Indyref2: some known unknowns

Sunday National, 19th June 2022.

I still like Donald Rumsfeld’s nifty formulation of “known knowns,” “known unknowns,” and “unknown unknowns.” They can be helpful framework for strategic thinking. This week, the Scottish Government published the first in a series of policy papers on independence. Entitled “independence in the modern world,” the paper’s key argument is that countries of Scotland’s size have consistently outperformed the UK across a range of economic and social indicators. The publication marks an important but belated shift – from a debate about having a referendum, to thinking about what kind of arguments the government would make in a second campaign.

But the process arguments haven’t gone away. The publication has resulted in a flurry of headlines and pull quotes which take us right back to where we started – to questions about legality, process, challenges and timelines.

I want to give you some critical tools to make sense of what you’re seeing – and a better understanding of the legal break points involved. To put it another way: let’s walk through some of the known knowns and the known unknowns facing any second referendum bid.  

We know there is a comfortable majority in the Scottish Parliament for a second referendum. The challenge, therefore, is not passing the Bill – but getting it into parliament in the first place and out the door in one piece. You might think this is a purely political calculation. You’d be wrong.

Let’s start at the beginning. For a referendum to take place, parliament will have to authorise one through legislation. We know that the Lord Advocate is the Scottish Government’s chief legal adviser. We know that before lodging any Bill in Holyrood, ministers will consult Dorothy Bain QC on the legislative competence of the measures they’re proposing. We also know her legal advice is privileged – which is to say, is not usually put in the public domain.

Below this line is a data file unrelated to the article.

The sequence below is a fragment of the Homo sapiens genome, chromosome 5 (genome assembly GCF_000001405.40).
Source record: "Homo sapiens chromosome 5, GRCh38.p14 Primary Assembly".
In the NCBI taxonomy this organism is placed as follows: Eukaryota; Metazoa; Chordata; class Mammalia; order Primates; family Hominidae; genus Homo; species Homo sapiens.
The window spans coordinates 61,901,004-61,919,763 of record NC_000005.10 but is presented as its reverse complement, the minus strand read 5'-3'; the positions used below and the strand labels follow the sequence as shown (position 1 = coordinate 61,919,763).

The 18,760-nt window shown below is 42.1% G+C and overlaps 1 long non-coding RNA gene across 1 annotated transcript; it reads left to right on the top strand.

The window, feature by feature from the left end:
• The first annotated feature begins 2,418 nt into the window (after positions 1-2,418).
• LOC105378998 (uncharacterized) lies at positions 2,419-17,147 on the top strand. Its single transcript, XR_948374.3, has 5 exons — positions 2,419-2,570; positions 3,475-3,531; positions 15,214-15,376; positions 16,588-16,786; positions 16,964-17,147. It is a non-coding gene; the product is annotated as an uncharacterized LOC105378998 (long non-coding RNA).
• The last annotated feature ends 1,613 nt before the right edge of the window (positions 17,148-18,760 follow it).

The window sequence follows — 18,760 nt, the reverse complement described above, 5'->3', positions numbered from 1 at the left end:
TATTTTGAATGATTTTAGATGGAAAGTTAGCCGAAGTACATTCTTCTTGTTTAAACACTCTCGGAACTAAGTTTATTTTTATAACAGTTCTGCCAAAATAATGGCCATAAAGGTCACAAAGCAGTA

Section 31 of the Scotland Act says that any MSP introducing a Bill to Holyrood must “state that in their view the provisions of the Bill would be within the legislative competence of the Parliament.” The Presiding Officer has a role here too. On the introduction of a new Bill, Alison Johnstone will have to make a public statement about whether she believes its provisions are within competence.

The presiding officer’s statement is based on independent legal advice – and experience has shown us that presiding officers can be wrong. In the past, Johnson’s predecessors greenlit provisions which were subsequently found to be outside competence by the courts, and wrongly concluded legislation like the Brexit Continuity Bill were problematic. The same goes for Lord Advocates past and present. I mention this just to stress a point which may not always be obvious – making calls on legislative competence can be tricky and contested. Laws aren’t always straightforwardly black or white.

What happens next may come down to that phrase – “would be within competence.”  I know this is why folk hate lawyers – but bear with me. Does this mean the MSP lodging a referendum Bill must be satisfied their Bill is definitely within devolved competence? What about arguably so? Would legislation which was maybe within competence suffice to make the declaration? Any of the Scottish Ministers introducing referendum legislation will be doing so based on advice from the Lord Advocate – and the new Lord Advocate’s appetite for legal risk is one of the big known unknowns in play here.

Until a court decides otherwise, my view is that it is arguably within Holyrood’s competence to legislate for a referendum about Scotland’s constitutional future without Westminster’s consent – but it is nowhere near a sure thing. The Scotland Act says that we need to consider the “purpose and effect” of a piece of legislation in deciding whether or not it “relates to a reserved matter.” While the union is a reserved matter, referendums as such are devolved. And there are different and credible ways of describing what a referendum on independence is for. The case against competence says any indyref2 is inevitably about the breakup of Britain. The case in favour says that referendums in the UK have no legal effect – that they’re essentially advisory – and that their purpose and effect sound in the political rather than the legal domain. But will these arguments be enough to persuade the Law Officers to give a referendum Bill the go ahead? We don’t know.